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New-York tribune. (New York [N.Y.]) 1866-1924, July 11, 1896, Image 2

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?Vasta two votea for Wllllam E. Rusaell, and ten
delegatea do not vote." Delaware followed ault,
seven of her delegatea abstalnlng from votlng.
Florlda dlvlded Us vote among aeveral candi?
Georgia brought forward .VUUam J. Bryan aa
her candidate. glvlng hlm __ votes. There waa
a loud cheer from the ranks of the Nebraska
delegatlon. The vote for Bryan ln the South
proved exceptlonally valuable to hlm. since
Bland. as a Southemer. waa especially strong
ln the South ln the delegatea' oplnlon.
Idaho gave her 6 votee to Bland. and the Bland
men ch'oered. They cheered much more loudly.
however. a moment later, when John F. _-??
geld caat the 48 votea of llllnola for Bland. A
blg wave of enthuslasm for Bland eeemed to
paaa over the Conventlon.
Indlana compllmented her favorlte aon. Gov?
ernor Claude Matthewa. with her entlre 80 VOtSB.
A granger ehout went up from the gallenea
aa lowa voted 26 for Boles.
K .naaa. through ex-8enator John Martln. gave
2f, votes for "that great Commoner. Hlchard
P. Bland," and the Miasourt men yelled llke
Comanche Indlans.
"Kentucky:" was called. Said the chalrman
ln a loud volce: "Kentucky casts her vote for
that greatea. Southemer. *Joe' Blackburn.
Loulalana .-ast her entlre vote for Bryan Sen?
ator Blanchard. of Loulalana. announced that
the personal cholce of Delegate Mareton was
Richard P. Bland. "Tsa," ahouted Marston.
holding up a silver dollar; "I hold in my h?od.
a tallsman whlch wlll elect Bland." and then
he was suppressed by the chalrman.
Three of the gold Democrats of Malne dld not
voTe. and flve gold Democrats voted for Patt.som
The Msrvland gold Democrats faaall %otes
for Pattison. Senator Gorman. of Maryland.
however. dlaplayed hls usual cunning by throw
Ing 4 votes to Bryan. One gold Democrat in
this State would not vote.
The chalrman of the Massachusettt. delegatlon
aaid that so many delegatea were absent that he
eould not tell how the delegatlon voted "They
are ataylng away mtentlonally." yelled out a
delegate. Bulllvan. one of the few Bilver delegates
from the State. Mr. SulUvan undoubtedly stated
the fact. Moat of the Massachusetts delegates.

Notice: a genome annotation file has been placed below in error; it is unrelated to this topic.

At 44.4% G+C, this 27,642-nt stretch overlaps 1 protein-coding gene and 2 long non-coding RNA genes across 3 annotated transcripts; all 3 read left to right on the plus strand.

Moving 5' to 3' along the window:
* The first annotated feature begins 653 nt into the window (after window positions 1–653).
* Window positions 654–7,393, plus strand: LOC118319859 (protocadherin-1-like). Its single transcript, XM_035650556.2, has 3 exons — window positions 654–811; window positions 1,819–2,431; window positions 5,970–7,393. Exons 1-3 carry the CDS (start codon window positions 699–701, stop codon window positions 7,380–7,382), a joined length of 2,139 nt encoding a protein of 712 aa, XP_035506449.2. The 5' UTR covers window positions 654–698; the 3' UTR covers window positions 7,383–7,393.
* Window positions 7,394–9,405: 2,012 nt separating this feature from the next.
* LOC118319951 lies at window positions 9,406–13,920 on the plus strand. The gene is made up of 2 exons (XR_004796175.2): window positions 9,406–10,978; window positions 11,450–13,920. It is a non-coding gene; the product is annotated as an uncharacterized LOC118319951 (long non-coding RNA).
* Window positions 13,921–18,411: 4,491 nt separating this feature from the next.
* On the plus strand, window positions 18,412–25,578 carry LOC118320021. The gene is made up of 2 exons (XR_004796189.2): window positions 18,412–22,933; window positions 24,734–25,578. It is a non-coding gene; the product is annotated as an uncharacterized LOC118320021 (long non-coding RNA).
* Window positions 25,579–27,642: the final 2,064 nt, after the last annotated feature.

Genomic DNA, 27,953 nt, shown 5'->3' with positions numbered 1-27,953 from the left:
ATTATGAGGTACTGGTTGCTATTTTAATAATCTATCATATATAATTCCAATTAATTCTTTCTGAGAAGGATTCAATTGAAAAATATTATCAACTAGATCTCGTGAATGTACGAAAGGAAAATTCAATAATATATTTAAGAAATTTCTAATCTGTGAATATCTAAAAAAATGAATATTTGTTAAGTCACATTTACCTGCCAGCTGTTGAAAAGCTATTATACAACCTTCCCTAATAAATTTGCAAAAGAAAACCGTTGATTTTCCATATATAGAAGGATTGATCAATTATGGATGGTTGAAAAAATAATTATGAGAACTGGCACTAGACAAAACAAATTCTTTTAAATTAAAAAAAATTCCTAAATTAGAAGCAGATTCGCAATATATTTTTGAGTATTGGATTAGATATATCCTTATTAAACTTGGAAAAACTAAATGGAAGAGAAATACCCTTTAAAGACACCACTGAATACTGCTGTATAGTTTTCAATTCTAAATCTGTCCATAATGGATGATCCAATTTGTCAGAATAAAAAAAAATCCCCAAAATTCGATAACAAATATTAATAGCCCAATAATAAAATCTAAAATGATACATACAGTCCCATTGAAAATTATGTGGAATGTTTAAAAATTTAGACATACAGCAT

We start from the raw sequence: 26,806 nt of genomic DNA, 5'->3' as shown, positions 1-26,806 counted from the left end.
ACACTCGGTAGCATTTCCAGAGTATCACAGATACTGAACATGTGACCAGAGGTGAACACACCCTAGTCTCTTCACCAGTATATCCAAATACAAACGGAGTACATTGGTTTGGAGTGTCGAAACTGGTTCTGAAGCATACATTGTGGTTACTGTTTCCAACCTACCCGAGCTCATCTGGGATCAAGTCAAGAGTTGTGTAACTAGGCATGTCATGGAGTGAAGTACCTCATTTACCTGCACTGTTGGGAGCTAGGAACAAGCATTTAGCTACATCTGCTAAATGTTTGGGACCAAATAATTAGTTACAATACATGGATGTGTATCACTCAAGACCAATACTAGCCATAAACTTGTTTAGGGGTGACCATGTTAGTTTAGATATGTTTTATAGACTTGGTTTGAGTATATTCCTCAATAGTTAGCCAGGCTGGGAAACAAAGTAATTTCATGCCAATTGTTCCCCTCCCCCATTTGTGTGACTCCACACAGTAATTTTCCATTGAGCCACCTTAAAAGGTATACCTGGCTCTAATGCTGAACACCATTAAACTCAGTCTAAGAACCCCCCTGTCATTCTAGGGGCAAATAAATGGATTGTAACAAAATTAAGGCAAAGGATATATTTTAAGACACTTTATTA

Indeed. took a train for thelr homea yeaterday
after the Populist:c platform waa adopted. lt
waa announced later that seventeen gold Demo?
crata of this State either abstained from voting
or were absent. Eight gold Democrats of Min?
nesota also decllned to vote; seven gold Demo?
crats of New-Hampshlre decllned to vote. One
gold man of the State voted for Pattison. and
thua the State was kept out of th- silver camp.
The chalrman of the New-Jersey delegatlon
sald- "The platform of yesterday makes lt 1m
possible for New-Jersey to put any Democrat
upon that platform. Her twenty dclegates,
therefore, refraln from votlng."
The silver delegates awoke and htssed New
Jeraey for thus declinlng to comrnlt Itself to the
Populistlc programme. but worse was to happfn
to them.
Roswell P. Flower, looking very rale and also
betraylng evldencea of suppressed wrath, arose
at the head of the New-York delegatlon. He
had favored a bolt. and had been voted down.
Davld B Hill and Wiiliam C. Whltney. who had
auppressed hlm. were absent. But Mr. Flower
ground hls teeth together and resolved to make
the little speech B hlch the New-York delegates
had instructed him to make for them. The Con
venton Hall became strangely still. Mr. Flow
er'a volce rang out flrmly:
"Mr. Chalrman. I am dlrected by the New-York
delegatlon to say that. ln vlew of the platform
and of the actlons and proceedings of this Con?
vention, they will not vote for any candidate for
Prealdent or Vlee-Presldent."
The allver delegatea and silver men roundly
hlaaed the New-York delegatlon. but were met
with a storm of cheers from the gold delegates.
"Put them out!" yelled a large number of silver
deleg.'es. "You don't belong ln this Conven?
tlon." The faces of Thomas F. Grady and James
J Martln and other Tammany tlgers were a plct?
ure of ama-ement and wrath as they heard these
crtea. And yet they have heard them before ln
Natlonal Conventlons. The chalrisan reBtored
order. the New-York delegatlon looked sullen
and Mr. Flower had the happy appearance of a
man who has flred off a bomb.
Ohlo was next called. The chalrman of the
delegatlon called the entlre vote for McLean
under the unlt rule. A challenge was ahouted
and a rollcall ordercd. Out of forty-slx delegates
alx decllned to vote for her favorlte son. One
ahouted: "I cannot vote for any man on a silver
Oregon voted for Pennoyer.
Pennaylvanla ralsed a great rheer by voting
slxty-four for Pattison.
Rhode Island east __x for Pattison, two declin?
lng to vote.
South Carollna called out great hlsslng for
votlng solldly for Tlllman. One of the South
Dakota delegatea refused to vote; slx went to
Tennessee was challenged. and the rollcall fol?
lowed. Senators Harris and Bate voted for
Four deleeatcs in Vermont refused to vote. and
four voted for Bryan.
Vlrglnla unexpectedly east her entlre vote for
Blackburn. and West Vlrglnla followed. east Ing
her solid vote for Blackburn.
WiBconsIn got Into a wrangle, four silver men
Inslsting upon votlng and General Bragg insist
ed that the deb-gation acted under the unlt rule.
A poll of the delegatlon was made. General
Bragg lnslsted that a majority of the delegatlon
lad voted to wlthhold Wlsconsln's vote. and
ander the unlt rule the State eould not vot.-. The
rollcall of .Vlsconsin went <>n. General Bragg